Castle Harlan to Tender Morton Shares

Tilman Fertitta has struck a $117 million deal for Morton’s Restaurant Group, writes Reuters. Chicago-based Morton’s said on Friday private equity firm Castle Harlan, which owns a 27.7 percent stake in the company, will tender its shares and vote in favor of the deal, wrote Reuters.

(Reuters) – Tilman Fertitta struck a $117 million deal for Morton’s Restaurant Group Inc, adding another strong brand to his growing restaurant empire, and outlined plans to modernize the struggling company’s flagship steakhouse chain.

Fertitta, who already owns a 5 percent stake in Morton’s, offered $6.90 a share — 34 percent higher than the stock’s Thursday close.

The deal marks the industry veteran’s second acquisition in as many months. Last month, he picked up McCormick & Schmick’s following a long-standing pursuit of the seafood chain.

The two brands add to Fertitta’s existing restaurant properties such as Bubba Gump Shrimp and Vic & Anthony’s. Fertitta holds these properties through Landry’s Inc, which also runs the Atlantic City casino Golden Nugget.

Morton’s, which also runs the Las Vegas-based Italian restaurant Trevi, has been losing ground to fine-dining peers like McCormick & Schmick’s and Ruth’s Hospitality Group , as it faces the rising cost of beef. The company has also struggled to stoke free cash flow.

“(The) valuations are toward the lower end of recent industry transaction multiples, which we believe is due to the company’s below average margins and limited long-term growth visibility,” Raymond James analyst Bryan Elliott wrote in a client note.

However, Cowen & Co, which kept its “outperform” rating on the stock, said the deal is appropriately valued and will likely go through without impediments.

“This transaction is well-suited for Morton’s as the company will be best-postioned to refresh the store base as a private company,” analysts led by Paul Westra wrote in a client note.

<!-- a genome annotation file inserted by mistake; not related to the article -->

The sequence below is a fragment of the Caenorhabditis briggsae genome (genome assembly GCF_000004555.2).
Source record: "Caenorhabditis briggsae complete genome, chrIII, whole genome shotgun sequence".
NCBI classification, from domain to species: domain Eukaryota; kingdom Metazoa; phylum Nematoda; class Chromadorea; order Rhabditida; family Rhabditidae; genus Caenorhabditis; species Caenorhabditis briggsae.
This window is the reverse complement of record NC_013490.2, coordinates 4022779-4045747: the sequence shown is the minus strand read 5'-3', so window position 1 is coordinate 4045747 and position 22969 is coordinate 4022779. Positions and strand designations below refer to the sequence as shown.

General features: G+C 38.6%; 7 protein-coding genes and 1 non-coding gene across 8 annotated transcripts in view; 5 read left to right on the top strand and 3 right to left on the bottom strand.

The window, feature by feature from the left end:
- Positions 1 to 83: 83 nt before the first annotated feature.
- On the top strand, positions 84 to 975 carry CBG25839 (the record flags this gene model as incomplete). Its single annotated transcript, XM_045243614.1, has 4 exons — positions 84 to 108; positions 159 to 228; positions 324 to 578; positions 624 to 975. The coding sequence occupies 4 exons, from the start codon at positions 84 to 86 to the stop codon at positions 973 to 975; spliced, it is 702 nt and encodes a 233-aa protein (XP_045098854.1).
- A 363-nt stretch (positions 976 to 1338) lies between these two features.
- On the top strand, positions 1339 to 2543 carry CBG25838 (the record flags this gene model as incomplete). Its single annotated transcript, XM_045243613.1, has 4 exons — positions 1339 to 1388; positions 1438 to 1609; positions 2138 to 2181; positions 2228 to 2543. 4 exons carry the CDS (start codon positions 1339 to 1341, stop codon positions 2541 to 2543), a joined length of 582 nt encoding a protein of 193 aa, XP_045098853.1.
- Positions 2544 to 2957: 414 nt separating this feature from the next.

Fertitta plans to revamp Morton’s and introduce new items on the traditional steakhouse operator’s menu.

The 33-year-old restaurant chain, known for its prime steaks, operates more than 70 restaurants catering to people looking for a more expensive night out, as well as business persons with more durable expense accounts.

It generated about $300 million in sales last year.

Earlier this year, Morton’s had announced it was considering “strategic alternatives.”

Since then, the stock had declined about 28 percent to close at $5.16 on Thursday on the New York Stock Exchange. It was trading up 33 percent at $6.84 on Friday.

Chicago-based Morton’s also said on Friday private equity firm Castle Harlan, which owns a 27.7 percent stake in the company, will tender its shares and vote in favor of the deal.

Castle Harlan, founded by John Castle in 1987, had bought out Morton’s for $71.1 million in 2002, outlasting billionaire investor Carl Icahn who also wanted the company. The company went public again in 2006.

Jefferies & Company and KeyBanc Capital Markets Inc are advising Morton’s on the deal, which is expected to close in early February.